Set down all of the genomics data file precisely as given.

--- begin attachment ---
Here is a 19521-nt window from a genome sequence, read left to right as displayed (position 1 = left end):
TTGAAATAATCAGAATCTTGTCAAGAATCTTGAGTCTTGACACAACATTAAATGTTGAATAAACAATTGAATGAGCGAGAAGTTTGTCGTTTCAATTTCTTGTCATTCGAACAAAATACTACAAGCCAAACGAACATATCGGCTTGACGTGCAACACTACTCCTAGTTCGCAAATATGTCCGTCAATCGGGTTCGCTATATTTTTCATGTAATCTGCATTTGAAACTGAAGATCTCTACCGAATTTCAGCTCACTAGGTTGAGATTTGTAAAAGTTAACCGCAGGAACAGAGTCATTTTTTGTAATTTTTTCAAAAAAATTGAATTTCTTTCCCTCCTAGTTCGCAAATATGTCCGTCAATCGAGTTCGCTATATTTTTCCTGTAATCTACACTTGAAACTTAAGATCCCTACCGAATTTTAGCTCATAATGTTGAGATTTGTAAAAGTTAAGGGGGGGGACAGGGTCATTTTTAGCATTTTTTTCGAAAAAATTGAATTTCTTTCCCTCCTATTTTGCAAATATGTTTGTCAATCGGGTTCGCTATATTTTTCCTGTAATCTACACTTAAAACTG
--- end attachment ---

Here is a 19521-nt window from a genome sequence, read left to right as displayed (position 1 = left end):
TTGAAATAATCAGAATCTTGTCAAGAATCTTGAGTCTTGACACAACATTAAATGTTGAATAAACAATTGAATGAGCGAGAAGTTTGTCGTTTCAATTTCTTGTCATTCGAACAAAATACTACAAGCCAAACGAACATATCGGCTTGACGTGCAACACTACTCCTAGTTCGCAAATATGTCCGTCAATCGGGTTCGCTATATTTTTCATGTAATCTGCATTTGAAACTGAAGATCTCTACCGAATTTCAGCTCACTAGGTTGAGATTTGTAAAAGTTAACCGCAGGAACAGAGTCATTTTTTGTAATTTTTTCAAAAAAATTGAATTTCTTTCCCTCCTAGTTCGCAAATATGTCCGTCAATCGAGTTCGCTATATTTTTCCTGTAATCTACACTTGAAACTTAAGATCCCTACCGAATTTTAGCTCATAATGTTGAGATTTGTAAAAGTTAAGGGGGGGGACAGGGTCATTTTTAGCATTTTTTTCGAAAAAATTGAATTTCTTTCCCTCCTATTTTGCAAATATGTTTGTCAATCGGGTTCGCTATATTTTTCCTGTAATCTACACTTAAAACTG